Wisconsin Woman Drawn to Angels

Odd Collections, On the Road, People, Travel Destinations
on December 23, 2001

Joyce Berg looks like she just stepped down from the top of a giant Christmas tree when she guides tour groups through the world’s largest angel museum in Beloit, Wis. (pop. 35,775). The petite woman wears a long, silver robe with white, silver-tipped wings. A silver halo floats on her snowy curls.

About half of Berg’s collection of 12,961 angels are on permanent loan to the Angel Museum, housed in the historic St. Paul’s Catholic Church, which she helped rescue from the wrecking ball in 1995.

“We wanted to share the angels with more people than we could accommodate at home, so we began searching for property that could serve as a museum,” recalls Berg, 69, an active member of the community since her husband, Lowell, purchased Beloit Grain Co. in 1954.

Berg spotted the perfect building to house her angel collection one July afternoon in 1994 during a drive through downtown Beloit. The sun-splashed, cream-colored doors of the vacant church caught her eye.

She immediately made inquiries about the brown brick church, which had been closed since 1988. At the time, the building was being used for storage by Beloit College and was soon to be demolished to make way for a park along the Rock River.

Berg, however, wasn’t about to let the historic church go quietly. With the help of former parish members and community leaders, she won support to save the Romanesque-style structure—built in 1914 to serve Italian immigrants—and to have it declared a historic landmark.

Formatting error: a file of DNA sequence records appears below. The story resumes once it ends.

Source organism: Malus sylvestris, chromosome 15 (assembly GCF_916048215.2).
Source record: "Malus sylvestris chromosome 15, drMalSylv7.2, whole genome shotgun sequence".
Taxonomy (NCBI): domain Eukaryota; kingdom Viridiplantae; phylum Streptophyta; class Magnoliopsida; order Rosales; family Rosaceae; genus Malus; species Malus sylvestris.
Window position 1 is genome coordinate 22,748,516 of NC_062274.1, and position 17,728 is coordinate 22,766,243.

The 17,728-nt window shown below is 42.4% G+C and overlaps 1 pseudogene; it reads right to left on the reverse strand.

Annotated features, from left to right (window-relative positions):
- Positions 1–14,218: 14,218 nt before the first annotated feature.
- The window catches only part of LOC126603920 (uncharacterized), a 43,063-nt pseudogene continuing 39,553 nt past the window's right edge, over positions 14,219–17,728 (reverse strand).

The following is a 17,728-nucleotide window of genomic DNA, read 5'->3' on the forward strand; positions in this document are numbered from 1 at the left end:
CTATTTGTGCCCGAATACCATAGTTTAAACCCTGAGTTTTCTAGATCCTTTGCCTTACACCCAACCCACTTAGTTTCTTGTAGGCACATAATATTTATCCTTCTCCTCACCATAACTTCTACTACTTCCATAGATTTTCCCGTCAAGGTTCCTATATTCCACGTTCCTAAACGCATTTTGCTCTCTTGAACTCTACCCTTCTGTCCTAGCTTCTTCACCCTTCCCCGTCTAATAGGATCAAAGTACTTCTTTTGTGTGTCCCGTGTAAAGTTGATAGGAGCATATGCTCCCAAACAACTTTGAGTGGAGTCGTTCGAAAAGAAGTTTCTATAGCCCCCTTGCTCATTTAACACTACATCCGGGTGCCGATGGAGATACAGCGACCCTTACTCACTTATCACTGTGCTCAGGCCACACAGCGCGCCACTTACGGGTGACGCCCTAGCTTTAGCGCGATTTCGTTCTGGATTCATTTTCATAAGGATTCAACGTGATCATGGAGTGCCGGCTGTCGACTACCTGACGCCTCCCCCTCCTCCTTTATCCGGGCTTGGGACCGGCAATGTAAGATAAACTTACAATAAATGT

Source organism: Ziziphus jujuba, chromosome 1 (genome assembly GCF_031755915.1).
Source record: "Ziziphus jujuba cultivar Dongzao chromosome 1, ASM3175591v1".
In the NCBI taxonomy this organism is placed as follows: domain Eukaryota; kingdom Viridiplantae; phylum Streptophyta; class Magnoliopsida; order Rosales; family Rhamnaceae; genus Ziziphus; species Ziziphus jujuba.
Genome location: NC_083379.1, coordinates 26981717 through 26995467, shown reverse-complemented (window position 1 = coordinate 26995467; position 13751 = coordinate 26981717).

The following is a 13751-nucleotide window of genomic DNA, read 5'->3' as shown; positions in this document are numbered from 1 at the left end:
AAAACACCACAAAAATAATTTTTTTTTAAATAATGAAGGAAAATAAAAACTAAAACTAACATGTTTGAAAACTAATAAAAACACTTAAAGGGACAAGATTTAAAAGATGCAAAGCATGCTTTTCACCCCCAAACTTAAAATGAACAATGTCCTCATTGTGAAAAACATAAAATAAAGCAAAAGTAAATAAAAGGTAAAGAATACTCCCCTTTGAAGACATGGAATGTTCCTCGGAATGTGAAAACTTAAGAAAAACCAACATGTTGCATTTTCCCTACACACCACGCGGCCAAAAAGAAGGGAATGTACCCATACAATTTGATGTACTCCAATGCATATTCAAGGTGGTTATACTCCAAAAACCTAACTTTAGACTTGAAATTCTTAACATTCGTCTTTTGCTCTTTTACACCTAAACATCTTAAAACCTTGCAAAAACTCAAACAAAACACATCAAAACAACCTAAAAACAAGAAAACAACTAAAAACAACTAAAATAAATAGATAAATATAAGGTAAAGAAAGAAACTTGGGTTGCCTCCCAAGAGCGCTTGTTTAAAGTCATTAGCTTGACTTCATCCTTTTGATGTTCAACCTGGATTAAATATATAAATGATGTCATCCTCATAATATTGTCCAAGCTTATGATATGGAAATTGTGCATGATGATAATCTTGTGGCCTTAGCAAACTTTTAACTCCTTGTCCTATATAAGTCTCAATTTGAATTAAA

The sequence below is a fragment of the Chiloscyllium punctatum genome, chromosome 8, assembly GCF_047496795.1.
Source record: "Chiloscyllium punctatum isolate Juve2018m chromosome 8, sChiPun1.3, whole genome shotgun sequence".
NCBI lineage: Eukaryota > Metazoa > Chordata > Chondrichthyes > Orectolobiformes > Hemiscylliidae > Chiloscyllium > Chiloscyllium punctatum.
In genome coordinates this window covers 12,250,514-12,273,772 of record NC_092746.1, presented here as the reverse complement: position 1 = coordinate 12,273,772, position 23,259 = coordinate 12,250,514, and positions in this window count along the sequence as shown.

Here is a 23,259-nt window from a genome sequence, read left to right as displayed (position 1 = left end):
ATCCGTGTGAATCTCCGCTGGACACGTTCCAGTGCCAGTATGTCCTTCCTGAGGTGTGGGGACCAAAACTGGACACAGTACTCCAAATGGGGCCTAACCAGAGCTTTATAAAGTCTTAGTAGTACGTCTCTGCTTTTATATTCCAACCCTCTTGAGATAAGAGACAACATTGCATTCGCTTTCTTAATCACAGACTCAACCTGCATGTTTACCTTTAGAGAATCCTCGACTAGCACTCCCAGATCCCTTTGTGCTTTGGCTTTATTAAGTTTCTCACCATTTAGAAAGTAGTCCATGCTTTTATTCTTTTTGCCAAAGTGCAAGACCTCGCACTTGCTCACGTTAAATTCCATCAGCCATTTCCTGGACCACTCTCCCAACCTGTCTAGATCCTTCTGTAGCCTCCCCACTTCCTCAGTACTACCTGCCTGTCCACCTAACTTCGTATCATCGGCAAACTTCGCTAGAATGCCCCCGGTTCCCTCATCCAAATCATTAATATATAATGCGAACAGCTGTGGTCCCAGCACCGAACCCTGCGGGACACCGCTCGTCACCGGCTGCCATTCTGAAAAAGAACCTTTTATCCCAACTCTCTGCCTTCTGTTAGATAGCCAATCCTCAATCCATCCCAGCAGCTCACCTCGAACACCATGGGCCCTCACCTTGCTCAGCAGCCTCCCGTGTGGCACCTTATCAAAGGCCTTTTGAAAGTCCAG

“Joyce was the spokesman who went to clubs and businesses to get community support,” says Ariel Amend, president of the nonprofit organization that operates the angel museum.

In December 1994, the city of Beloit, which owns the church property, gave the go-ahead to renovate the building. Through donations, grants, and fund-raisers such as selling 20,000 angel logo pins for $5 each, money was raised to replace the church’s roof, restore its original façade, install an elevator, and turn the basement into a gift shop and café. Volunteers contributed more than 20,000 hours of labor to make the church a heavenly place for Berg’s angels.

To display the angels, 34 large, custom-crafted oak cabinets, each with glass doors and five glass shelves illuminated by halogen lights, were installed. Four smaller cases from Berg’s home were placed along the church’s wall beneath a row of four round, stained-glass windows.

“The church is historic in itself, and the angel museum is a perfect fit,” says Martha Mitchell, executive director of Visit Beloit. “A lot of people are interested in angels or are angel collectors.”

Since the museum opened in 1998, more than 20,000 people from around the world have walked among Berg’s angels, which she began collecting as souvenirs on vacations with her husband after he retired in 1976.

While leading visitors through the maze of display cases, Berg weaves stories about the origins of the angels. Each cabinet is crammed with angels of various sizes and made from a variety of materials, including cornhusks and spaghetti. They adorn bells, music boxes, and banks, run the gamut from musicians to sports figures, biblical to cartoon characters, and represent countries from around the world.

Since the museum’s inception, more than 600 “black angels,” many donated by Oprah Winfrey, have been added to the collection.

The museum is closed during January for cleaning. Berg empties the cases, washes them, and polishes the glass. Then angels are dusted and returned to their appointed places on the shelves.

Berg feels a sense of accomplishment and joy as she guides people through the church on tours of her angel collection. “I hoped people would come in, feel peace, and go out with smiles on their faces,” she says. “That’s happening.”